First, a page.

Synthetic Oil Beats Conventional in AAA Test

My mother took the Culligan Man to task not long ago. Not the flesh-and-blood Culligan Man, but the actor on TV.

A Culligan Water Systems ad on TV showed a young mother and her child. Suddenly, ominous music played as the mother drew tap water from her faucet. A voice-over warned of potential impurities lurking in our water…and what they could mean to our family.

The voice-over, now much more chipper, then announced that Culligan was offering free water-quality testing. Here was our chance to protect our families…to save the children.

My mother scoffed. “Yeah, and then they’ll just say your water is bad and try and sell you something.”

Let’s get this third-party started

My mom’s attitude is something we’ve run into at AMSOIL a time or two.

We’ve published test results showing the superiority of synthetic lubricants compared to conventional lubricants for years. Not just AMSOIL synthetic motor oil, but other synthetic oils as well. I told you about some of those tests in this blog post. In a nutshell, synthetics offer improved wear protection, engine cleanliness, cold-flow and resistance to viscosity loss than conventional oils. That translates into a longer-lasting, higher-performing engine.

But our test results don’t convince some people. Skeptics demand proof from an objective third party. Anything else is thinly disguised marketing meant to sell you something. Kind of like my mother with the water-quality test.

The American Automobile Association (AAA), a reputable, third-party organization, recently published an in-depth report that affirms what we’ve been saying for more than 45 years: synthetics outperform conventional oil. In conducting its test, AAA sought to determine if it’s worth paying more for synthetic oil over conventional oil.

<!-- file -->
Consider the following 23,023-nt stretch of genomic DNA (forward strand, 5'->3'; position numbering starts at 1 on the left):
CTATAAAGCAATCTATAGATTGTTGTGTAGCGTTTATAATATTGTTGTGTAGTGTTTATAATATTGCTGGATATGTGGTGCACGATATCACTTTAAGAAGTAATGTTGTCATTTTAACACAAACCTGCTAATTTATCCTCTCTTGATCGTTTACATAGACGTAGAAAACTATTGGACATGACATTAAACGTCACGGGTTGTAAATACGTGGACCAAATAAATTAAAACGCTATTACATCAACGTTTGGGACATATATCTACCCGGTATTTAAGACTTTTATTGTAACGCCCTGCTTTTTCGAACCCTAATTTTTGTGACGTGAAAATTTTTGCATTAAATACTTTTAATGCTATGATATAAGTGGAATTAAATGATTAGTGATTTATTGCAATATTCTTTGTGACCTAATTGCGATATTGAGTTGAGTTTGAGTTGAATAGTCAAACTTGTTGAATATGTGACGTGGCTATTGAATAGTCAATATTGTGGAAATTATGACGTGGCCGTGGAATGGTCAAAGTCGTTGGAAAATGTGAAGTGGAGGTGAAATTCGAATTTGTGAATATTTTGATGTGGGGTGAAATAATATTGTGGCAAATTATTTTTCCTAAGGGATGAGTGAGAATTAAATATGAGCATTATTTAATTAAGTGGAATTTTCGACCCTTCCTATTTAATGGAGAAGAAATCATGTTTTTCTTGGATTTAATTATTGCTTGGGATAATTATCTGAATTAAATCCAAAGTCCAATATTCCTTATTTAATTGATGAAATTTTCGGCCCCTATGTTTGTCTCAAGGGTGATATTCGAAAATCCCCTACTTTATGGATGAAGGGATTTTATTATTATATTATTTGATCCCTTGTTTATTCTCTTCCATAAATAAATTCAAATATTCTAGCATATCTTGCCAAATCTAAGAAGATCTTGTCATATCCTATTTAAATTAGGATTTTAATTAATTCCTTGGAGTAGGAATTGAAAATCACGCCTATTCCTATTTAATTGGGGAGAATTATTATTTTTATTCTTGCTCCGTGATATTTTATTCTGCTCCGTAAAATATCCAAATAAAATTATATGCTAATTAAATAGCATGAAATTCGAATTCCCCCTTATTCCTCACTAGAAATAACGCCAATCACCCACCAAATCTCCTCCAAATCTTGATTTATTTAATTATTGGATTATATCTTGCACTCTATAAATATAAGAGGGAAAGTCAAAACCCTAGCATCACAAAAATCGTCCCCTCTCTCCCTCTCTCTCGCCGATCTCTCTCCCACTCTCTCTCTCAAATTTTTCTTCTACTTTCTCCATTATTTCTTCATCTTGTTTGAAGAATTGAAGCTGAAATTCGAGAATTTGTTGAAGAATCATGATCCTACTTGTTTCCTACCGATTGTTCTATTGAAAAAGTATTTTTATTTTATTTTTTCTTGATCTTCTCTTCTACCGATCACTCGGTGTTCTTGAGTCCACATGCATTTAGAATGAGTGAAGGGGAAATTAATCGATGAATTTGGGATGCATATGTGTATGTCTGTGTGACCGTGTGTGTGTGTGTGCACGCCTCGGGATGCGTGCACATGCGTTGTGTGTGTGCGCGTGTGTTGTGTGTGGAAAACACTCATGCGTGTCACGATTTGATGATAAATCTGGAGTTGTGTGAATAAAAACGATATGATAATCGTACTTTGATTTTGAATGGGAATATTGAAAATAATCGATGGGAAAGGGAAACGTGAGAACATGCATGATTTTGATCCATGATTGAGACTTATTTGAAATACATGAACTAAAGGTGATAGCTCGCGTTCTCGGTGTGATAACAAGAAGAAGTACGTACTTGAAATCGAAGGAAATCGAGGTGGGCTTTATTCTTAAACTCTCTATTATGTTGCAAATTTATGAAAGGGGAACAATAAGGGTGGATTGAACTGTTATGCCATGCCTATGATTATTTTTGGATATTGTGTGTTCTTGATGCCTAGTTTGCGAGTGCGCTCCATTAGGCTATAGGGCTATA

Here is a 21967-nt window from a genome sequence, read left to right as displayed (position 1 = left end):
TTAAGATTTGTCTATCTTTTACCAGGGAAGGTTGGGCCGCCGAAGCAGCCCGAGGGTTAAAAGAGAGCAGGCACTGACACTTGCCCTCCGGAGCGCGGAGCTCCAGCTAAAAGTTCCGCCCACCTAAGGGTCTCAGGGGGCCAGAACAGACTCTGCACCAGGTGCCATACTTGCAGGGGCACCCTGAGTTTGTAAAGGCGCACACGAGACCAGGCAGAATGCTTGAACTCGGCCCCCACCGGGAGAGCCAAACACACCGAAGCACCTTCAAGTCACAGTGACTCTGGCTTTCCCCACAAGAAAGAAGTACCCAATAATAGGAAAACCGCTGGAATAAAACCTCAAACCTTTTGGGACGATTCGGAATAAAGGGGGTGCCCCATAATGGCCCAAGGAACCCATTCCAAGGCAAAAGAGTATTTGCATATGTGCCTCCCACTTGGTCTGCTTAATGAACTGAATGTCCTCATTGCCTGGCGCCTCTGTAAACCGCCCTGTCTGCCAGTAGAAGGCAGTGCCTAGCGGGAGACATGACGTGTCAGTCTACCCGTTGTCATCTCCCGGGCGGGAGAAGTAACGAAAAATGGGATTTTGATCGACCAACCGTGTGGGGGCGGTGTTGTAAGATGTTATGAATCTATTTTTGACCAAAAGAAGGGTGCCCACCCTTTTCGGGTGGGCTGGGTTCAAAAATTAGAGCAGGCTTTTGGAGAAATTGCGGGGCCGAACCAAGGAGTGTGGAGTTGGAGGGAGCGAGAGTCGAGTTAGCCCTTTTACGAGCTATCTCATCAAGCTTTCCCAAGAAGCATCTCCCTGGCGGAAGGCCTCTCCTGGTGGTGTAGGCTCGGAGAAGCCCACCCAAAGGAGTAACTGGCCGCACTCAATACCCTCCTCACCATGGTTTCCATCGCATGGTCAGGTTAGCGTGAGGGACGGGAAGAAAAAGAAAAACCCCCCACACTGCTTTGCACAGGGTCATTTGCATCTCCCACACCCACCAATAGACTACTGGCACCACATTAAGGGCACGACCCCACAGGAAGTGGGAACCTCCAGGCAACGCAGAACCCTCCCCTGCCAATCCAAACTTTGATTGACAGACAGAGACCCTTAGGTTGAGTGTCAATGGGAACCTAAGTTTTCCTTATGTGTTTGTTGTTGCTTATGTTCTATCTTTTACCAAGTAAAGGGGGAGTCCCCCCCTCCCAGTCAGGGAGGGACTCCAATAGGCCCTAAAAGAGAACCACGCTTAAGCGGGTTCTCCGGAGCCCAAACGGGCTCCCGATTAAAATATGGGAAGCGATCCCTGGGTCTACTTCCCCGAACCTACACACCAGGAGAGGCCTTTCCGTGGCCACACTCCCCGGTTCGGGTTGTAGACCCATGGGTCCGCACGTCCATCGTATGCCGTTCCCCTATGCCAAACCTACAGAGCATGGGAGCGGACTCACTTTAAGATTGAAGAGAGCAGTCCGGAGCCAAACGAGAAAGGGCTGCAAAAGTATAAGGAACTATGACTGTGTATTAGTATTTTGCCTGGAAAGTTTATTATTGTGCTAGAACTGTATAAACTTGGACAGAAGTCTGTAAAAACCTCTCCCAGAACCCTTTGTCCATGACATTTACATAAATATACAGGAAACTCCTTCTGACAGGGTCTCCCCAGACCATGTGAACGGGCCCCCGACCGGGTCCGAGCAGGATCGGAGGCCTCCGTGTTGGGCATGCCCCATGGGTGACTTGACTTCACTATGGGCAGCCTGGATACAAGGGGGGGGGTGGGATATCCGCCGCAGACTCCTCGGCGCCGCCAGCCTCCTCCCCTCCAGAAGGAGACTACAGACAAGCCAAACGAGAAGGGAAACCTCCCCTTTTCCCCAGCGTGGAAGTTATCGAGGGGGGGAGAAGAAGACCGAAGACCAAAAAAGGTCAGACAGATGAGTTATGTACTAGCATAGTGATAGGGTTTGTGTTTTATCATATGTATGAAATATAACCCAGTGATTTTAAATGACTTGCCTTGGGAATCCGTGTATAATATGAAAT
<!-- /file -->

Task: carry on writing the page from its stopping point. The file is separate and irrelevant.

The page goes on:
The answer is a resounding “yes.”

Here’s what John Nielsen, AAA’s managing director of Automotive Engineering and Repair, said:

Oil protects critical engine components from damage and AAA found that synthetic engine oils performed an average of 47 percent better than conventional oils in a variety of industry-standard tests. With its superior resistance to deterioration, AAA’s findings indicate that synthetic oil is particularly beneficial to newer vehicles with turbo-charged engines and for vehicles that frequently drive in stop-and-go traffic, tow heavy loads or operate in extreme hot or cold conditions.

AAA Testing

AAA’s research included eight industry-standard ASTM tests focusing on the following:

  • Shear stability
  • Deposit formation
  • Volatility
  • Cold-temperature pumpability
  • Oxidation resistance
  • Oxidation-induced rheological changes

Each test was performed on five synthetic and five conventional oils. Unfortunately, they don’t reveal which oils they tested.

Here’s a look at some of the results.

Extreme-heat resistance

The NOACK Volatility Test determines the evaporation loss of lubricants in high-temperature service. The more motor oils vaporize, the thicker and heavier they become, contributing to poor circulation, reduced fuel economy, increased oil consumption and wear. The lower the number, the better the resistance to vaporization.

As you can see, the synthetic oils (the green bars) demonstrated lower volatility than the conventional oils (the blue bars). That translates into a cleaner, better-running engine for you.

Deposit resistance

The Thermo-Oxidation Engine Oil Simulation Test (ASTM D6335) determines the deposit-resisting properties of lubricants in high-temperature service. Motor oils can form deposits when exposed to increased heat, reducing efficiency and contributing to poor overall performance. The lower the number, the better the resistance to deposit formation.

Here, two of the conventional oils failed to limit deposits below the minimum standard to meet the ILSAC GF-5 specification, while all the synthetic oils remained under the threshold.

For years we’ve been saying synthetic oils outperform conventional oils. The AAA report offers yet another example of just how much better synthetics are for your vehicles.

Even my mother can’t scoff at that.


  1. A owner-operator account of mine – a semi-truck owner, tells of his experience at a truck stop after going up the Coquihalla Summit. His transmission temperature stays within allowable range but passes more than one truck that limps in the slow lane at a snail’s pace. At the truck stop this guys asks what he uses for oils. Without blinking an eye he admits to using AMSOIL.